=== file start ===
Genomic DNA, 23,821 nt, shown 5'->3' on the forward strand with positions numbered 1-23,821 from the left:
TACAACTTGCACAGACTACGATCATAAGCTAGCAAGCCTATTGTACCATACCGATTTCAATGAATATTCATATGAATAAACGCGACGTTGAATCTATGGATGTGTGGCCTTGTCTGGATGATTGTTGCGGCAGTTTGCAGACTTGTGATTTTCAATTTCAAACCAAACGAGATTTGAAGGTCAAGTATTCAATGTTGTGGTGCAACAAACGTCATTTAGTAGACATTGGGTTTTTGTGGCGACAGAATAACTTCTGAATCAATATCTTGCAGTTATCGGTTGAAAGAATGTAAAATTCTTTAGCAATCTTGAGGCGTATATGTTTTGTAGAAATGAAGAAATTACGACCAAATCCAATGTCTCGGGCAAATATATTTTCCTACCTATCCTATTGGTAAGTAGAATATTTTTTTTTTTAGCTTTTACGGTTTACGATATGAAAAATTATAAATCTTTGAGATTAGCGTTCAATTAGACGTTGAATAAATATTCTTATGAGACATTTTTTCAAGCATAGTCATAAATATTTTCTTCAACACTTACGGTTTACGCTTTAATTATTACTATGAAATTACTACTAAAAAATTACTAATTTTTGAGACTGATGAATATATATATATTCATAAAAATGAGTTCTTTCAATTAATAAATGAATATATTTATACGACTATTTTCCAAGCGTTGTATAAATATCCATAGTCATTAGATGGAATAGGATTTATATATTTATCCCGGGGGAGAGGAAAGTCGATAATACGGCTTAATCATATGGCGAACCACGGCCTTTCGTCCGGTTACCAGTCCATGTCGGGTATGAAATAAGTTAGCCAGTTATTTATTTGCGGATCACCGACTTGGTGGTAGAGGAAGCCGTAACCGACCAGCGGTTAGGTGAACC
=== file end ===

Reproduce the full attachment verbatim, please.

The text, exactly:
Genomic DNA, 23,821 nt, shown 5'->3' on the forward strand with positions numbered 1-23,821 from the left:
TACAACTTGCACAGACTACGATCATAAGCTAGCAAGCCTATTGTACCATACCGATTTCAATGAATATTCATATGAATAAACGCGACGTTGAATCTATGGATGTGTGGCCTTGTCTGGATGATTGTTGCGGCAGTTTGCAGACTTGTGATTTTCAATTTCAAACCAAACGAGATTTGAAGGTCAAGTATTCAATGTTGTGGTGCAACAAACGTCATTTAGTAGACATTGGGTTTTTGTGGCGACAGAATAACTTCTGAATCAATATCTTGCAGTTATCGGTTGAAAGAATGTAAAATTCTTTAGCAATCTTGAGGCGTATATGTTTTGTAGAAATGAAGAAATTACGACCAAATCCAATGTCTCGGGCAAATATATTTTCCTACCTATCCTATTGGTAAGTAGAATATTTTTTTTTTTAGCTTTTACGGTTTACGATATGAAAAATTATAAATCTTTGAGATTAGCGTTCAATTAGACGTTGAATAAATATTCTTATGAGACATTTTTTCAAGCATAGTCATAAATATTTTCTTCAACACTTACGGTTTACGCTTTAATTATTACTATGAAATTACTACTAAAAAATTACTAATTTTTGAGACTGATGAATATATATATATTCATAAAAATGAGTTCTTTCAATTAATAAATGAATATATTTATACGACTATTTTCCAAGCGTTGTATAAATATCCATAGTCATTAGATGGAATAGGATTTATATATTTATCCCGGGGGAGAGGAAAGTCGATAATACGGCTTAATCATATGGCGAACCACGGCCTTTCGTCCGGTTACCAGTCCATGTCGGGTATGAAATAAGTTAGCCAGTTATTTATTTGCGGATCACCGACTTGGTGGTAGAGGAAGCCGTAACCGACCAGCGGTTAGGTGAACC